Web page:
Trader thoughts - the long and short of it

Global risk appetite diminished once again overnight, sparking sell-offs across equity markets.

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Source: Bloomberg

The concerns about the fragile state of the Turkish financial system and what that might mean for markets was behind the fall, as traders sought out safe havens to park their money. The US Dollar held its advance consequently, but it was the JPY that saw the most activity, with the USD/JPY falling as low as 110.43. Following Tuesday’s relief rally, it would appear investors aren’t quite prepared to let go of the risk associated with Turkey’s financial crisis, which is compounding fears about trade wars and slower global economic growth. The risk-off play may find itself fuelled today, as investors become wary of the next round of Brexit negotiations, due for kick-off in the next 24 hours.

Commodities markets experienced some of the most volatility in the overnight session, slammed by fears of global financial risk and economic slowdown. Copper entered a technical bear market, as it tore through the $US60.00 mark and several lines of resistance to trade at $US57.92. Oil slipped too, owing to fears of lower demand due to slower global growth, and after crude oil inventories printed higher than forecast. Gold’s aggressive sell off continued, plunging through support at $US1180 an ounce, and seriously opening-up further falls towards $US1120. Of relevance to Australia, iron prices were one of the worst performers for the day, pin dropping 3.5 per cent, portending a tough day for mining stocks.

Stocks in Europe and on Wall Street took a plunge courtesy of the weak sentiment last night, with the FTSE 100 and DAX giving up around 1.5 per cent, and the US benchmark S&P 500 shedding 0.76 per cent. The shift lower was led by global tech stocks, which were rattled by news that Chinese tech giant Tencent Holdings reported its first profit drop in a decade. The Nasdaq fell 1.2 per cent throughout trade on the back of weak sentiment and the sell-off in tech shares, weighing on the rest of US shares. The poor return for US comes even though US CPI figures overnight strongly exceeded expectations, revealing that despite the risks and interferences, the US economy is fundamentally strong.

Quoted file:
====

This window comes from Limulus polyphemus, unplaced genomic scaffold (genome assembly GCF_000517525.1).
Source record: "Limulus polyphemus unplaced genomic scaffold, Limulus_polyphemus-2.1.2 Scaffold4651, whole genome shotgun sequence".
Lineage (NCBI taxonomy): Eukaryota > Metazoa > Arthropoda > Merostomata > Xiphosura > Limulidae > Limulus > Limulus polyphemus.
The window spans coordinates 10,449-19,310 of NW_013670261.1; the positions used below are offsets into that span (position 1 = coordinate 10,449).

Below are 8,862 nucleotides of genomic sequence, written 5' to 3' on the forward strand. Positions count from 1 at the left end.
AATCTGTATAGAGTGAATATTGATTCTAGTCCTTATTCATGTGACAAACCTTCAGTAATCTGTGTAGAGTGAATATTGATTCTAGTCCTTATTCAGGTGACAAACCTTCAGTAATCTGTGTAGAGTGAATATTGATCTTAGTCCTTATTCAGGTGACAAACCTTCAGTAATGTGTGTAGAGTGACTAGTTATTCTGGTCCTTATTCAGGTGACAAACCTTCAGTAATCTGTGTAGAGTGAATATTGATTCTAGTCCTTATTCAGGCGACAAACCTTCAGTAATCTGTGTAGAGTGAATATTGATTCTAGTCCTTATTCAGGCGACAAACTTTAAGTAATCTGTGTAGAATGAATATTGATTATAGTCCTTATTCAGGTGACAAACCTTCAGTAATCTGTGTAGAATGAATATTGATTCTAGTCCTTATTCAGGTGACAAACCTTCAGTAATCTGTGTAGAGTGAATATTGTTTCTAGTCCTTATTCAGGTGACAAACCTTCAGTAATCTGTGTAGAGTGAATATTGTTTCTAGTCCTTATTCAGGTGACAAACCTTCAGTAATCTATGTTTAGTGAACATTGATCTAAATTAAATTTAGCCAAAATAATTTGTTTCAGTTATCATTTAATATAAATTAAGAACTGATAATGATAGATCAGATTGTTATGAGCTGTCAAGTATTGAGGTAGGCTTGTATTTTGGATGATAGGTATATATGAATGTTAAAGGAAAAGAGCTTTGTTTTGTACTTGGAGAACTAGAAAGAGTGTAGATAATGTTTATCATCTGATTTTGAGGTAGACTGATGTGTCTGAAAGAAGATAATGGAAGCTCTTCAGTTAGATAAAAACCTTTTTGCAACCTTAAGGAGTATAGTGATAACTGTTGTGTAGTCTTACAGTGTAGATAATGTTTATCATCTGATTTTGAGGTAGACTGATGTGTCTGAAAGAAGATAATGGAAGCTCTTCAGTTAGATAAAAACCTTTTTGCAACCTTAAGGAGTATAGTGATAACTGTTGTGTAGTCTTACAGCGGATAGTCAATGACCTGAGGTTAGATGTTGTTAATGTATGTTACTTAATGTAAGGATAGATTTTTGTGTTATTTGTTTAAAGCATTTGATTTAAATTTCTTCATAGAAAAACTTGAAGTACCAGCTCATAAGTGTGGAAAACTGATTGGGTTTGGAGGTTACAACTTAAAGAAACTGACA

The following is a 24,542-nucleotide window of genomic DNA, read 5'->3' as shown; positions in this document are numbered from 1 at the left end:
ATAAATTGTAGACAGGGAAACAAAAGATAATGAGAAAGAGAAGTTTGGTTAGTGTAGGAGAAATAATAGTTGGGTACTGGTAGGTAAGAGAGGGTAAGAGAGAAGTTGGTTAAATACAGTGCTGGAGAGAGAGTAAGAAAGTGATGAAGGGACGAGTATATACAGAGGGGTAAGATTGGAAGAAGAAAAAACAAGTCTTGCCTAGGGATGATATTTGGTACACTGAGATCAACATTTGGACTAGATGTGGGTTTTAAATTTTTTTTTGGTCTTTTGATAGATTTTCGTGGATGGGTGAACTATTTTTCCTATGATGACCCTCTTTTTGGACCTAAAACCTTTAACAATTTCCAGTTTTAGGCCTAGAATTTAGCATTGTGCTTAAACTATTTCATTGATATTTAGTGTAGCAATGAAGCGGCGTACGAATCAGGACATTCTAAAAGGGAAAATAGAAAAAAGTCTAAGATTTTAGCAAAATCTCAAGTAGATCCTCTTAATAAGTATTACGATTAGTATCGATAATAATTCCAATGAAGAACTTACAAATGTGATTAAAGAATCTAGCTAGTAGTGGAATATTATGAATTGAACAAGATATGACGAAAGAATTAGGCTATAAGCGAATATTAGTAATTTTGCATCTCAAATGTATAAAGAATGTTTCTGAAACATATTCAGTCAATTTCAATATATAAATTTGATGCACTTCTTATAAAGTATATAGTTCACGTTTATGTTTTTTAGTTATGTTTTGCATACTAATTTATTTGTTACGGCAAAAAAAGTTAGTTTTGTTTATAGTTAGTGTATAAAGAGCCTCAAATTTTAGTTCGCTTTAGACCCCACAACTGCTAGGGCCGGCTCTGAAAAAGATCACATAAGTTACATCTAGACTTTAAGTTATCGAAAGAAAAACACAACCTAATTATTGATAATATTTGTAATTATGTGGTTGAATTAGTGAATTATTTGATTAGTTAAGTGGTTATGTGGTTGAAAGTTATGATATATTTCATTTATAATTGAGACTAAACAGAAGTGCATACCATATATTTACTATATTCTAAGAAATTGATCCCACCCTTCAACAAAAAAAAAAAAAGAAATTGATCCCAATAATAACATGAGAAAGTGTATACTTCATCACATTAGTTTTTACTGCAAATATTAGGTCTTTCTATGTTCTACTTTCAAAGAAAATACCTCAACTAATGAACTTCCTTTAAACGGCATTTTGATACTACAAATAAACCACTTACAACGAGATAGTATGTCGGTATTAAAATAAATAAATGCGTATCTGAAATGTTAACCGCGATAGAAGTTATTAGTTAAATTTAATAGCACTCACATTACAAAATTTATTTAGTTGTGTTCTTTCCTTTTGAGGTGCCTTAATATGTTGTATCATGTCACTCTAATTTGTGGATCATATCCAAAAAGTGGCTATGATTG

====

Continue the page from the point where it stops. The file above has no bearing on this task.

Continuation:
SPI futures are presently pointing to an ASX 200 that will be caught in the fray of last night’s equity sell-off, indicating an open around 50 points lower. The dip will follow a day in which the local market closed at 10-year highs, as traders finally managed to push the ASX above the significant psychological barrier around 6300. Remarkably, the milestone was achieved without the collective might of the materials and financial sectors, which each fell 0.91 per cent and 0.21 per cent respectively. The hope will be now that, despite what appears to be a tough day ahead, the close above 6300 yesterday sets a precedent for the markets and can elevate to such levels with much greater ease.

Earnings season provided the strong fundamentals for investor activity during the local session, with several stories leaping out of the day’s trade. Shooting star CSL climbed after it beat average analyst estimates, rallying to a record high above $210 per share. Wesfarmers also posted results which, although on the surface appeared incredibly poor, showed that when stripped of one off costs associated with losses and write-downs, the net income of the company was stronger than generally expected, pushing the company’s share over 3 per cent higher. The laggard for the day was IAG, which fell over 6 per cent after the company’s net income missed even the lowest analyst estimate. The earnings season will now turn likely be dominated by the release of several of the ASX’s big hitters, including Telstra, QBE and Treasury Wine Estates.

The Australian Dollar remained one of the worst performers across currency markets overnight, falling precariously close to the 0.7200-flat mark. The Aussie currency has taken the form of the preferred global risk-off proxy this week, amid concerns first in China and now in other emerging markets. With risk unlikely to abate, Chinese economic growth faltering, a falling yield advantage and a roaring USD, it’s hard to imagine a situation in which the AUD will find support. Local wage growth data yesterday – which came in at expectations but revealed that the Australian economy is experiencing flat real wage growth presently – sets up the release of employment data today, with both data points likely to enervate the local currency.

The silver lining to the Australian Dollar’s fall has been its support for the local equity market. In what is a rather strong correlation, the over 4 cent falls in the value of the AUD/USD since the middle of June has driven funds into the local share-market, delivering a tacit endorsement from investors to our market, corporate health and economy. The reason that the weaker currency is supportive of the ASX is twofold: on one hand, Australian stocks have become relatively cheaper when compared to their global counterparts; and on the other, revenue denominated in foreign currencies can be converted at a lower exchange rate, boosting businesses earnings.

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